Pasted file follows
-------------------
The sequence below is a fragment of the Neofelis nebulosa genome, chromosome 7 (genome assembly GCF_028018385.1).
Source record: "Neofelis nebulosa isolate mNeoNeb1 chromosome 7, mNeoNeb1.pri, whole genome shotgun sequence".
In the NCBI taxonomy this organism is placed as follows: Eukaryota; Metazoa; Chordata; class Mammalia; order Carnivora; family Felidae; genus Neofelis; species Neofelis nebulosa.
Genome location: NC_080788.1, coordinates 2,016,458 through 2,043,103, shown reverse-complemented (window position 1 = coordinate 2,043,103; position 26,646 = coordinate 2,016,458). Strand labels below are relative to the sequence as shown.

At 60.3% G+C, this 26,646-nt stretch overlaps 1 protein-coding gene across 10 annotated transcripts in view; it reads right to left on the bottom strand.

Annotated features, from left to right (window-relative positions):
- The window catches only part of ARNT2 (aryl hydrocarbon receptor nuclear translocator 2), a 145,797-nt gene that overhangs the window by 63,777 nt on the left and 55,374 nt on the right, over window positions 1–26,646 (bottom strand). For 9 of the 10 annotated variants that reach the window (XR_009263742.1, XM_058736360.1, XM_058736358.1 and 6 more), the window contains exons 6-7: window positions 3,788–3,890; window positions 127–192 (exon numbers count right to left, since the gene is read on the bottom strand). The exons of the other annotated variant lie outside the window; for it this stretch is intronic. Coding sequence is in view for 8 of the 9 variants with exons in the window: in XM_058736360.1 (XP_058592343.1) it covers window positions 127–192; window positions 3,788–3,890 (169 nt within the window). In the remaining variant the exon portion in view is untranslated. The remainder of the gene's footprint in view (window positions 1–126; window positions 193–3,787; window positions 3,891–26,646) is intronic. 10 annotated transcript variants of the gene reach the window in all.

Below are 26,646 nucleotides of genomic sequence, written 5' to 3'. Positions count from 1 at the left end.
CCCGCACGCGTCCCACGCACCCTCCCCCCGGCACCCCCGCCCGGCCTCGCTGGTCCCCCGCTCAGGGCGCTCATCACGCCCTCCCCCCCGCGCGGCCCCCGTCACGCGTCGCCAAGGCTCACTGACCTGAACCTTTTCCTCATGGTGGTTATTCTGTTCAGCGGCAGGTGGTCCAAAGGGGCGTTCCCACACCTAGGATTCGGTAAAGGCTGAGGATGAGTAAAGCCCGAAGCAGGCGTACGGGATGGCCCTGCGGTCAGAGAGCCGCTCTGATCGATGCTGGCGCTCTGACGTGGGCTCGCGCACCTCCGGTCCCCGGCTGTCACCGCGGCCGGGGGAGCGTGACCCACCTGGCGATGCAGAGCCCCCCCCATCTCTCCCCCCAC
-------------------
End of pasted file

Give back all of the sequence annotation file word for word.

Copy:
The sequence below is a fragment of the Neofelis nebulosa genome, chromosome 7 (genome assembly GCF_028018385.1).
Source record: "Neofelis nebulosa isolate mNeoNeb1 chromosome 7, mNeoNeb1.pri, whole genome shotgun sequence".
In the NCBI taxonomy this organism is placed as follows: Eukaryota; Metazoa; Chordata; class Mammalia; order Carnivora; family Felidae; genus Neofelis; species Neofelis nebulosa.
Genome location: NC_080788.1, coordinates 2,016,458 through 2,043,103, shown reverse-complemented (window position 1 = coordinate 2,043,103; position 26,646 = coordinate 2,016,458). Strand labels below are relative to the sequence as shown.

At 60.3% G+C, this 26,646-nt stretch overlaps 1 protein-coding gene across 10 annotated transcripts in view; it reads right to left on the bottom strand.

Annotated features, from left to right (window-relative positions):
- The window catches only part of ARNT2 (aryl hydrocarbon receptor nuclear translocator 2), a 145,797-nt gene that overhangs the window by 63,777 nt on the left and 55,374 nt on the right, over window positions 1–26,646 (bottom strand). For 9 of the 10 annotated variants that reach the window (XR_009263742.1, XM_058736360.1, XM_058736358.1 and 6 more), the window contains exons 6-7: window positions 3,788–3,890; window positions 127–192 (exon numbers count right to left, since the gene is read on the bottom strand). The exons of the other annotated variant lie outside the window; for it this stretch is intronic. Coding sequence is in view for 8 of the 9 variants with exons in the window: in XM_058736360.1 (XP_058592343.1) it covers window positions 127–192; window positions 3,788–3,890 (169 nt within the window). In the remaining variant the exon portion in view is untranslated. The remainder of the gene's footprint in view (window positions 1–126; window positions 193–3,787; window positions 3,891–26,646) is intronic. 10 annotated transcript variants of the gene reach the window in all.

Below are 26,646 nucleotides of genomic sequence, written 5' to 3'. Positions count from 1 at the left end.
CCCGCACGCGTCCCACGCACCCTCCCCCCGGCACCCCCGCCCGGCCTCGCTGGTCCCCCGCTCAGGGCGCTCATCACGCCCTCCCCCCCGCGCGGCCCCCGTCACGCGTCGCCAAGGCTCACTGACCTGAACCTTTTCCTCATGGTGGTTATTCTGTTCAGCGGCAGGTGGTCCAAAGGGGCGTTCCCACACCTAGGATTCGGTAAAGGCTGAGGATGAGTAAAGCCCGAAGCAGGCGTACGGGATGGCCCTGCGGTCAGAGAGCCGCTCTGATCGATGCTGGCGCTCTGACGTGGGCTCGCGCACCTCCGGTCCCCGGCTGTCACCGCGGCCGGGGGAGCGTGACCCACCTGGCGATGCAGAGCCCCCCCCATCTCTCCCCCCAC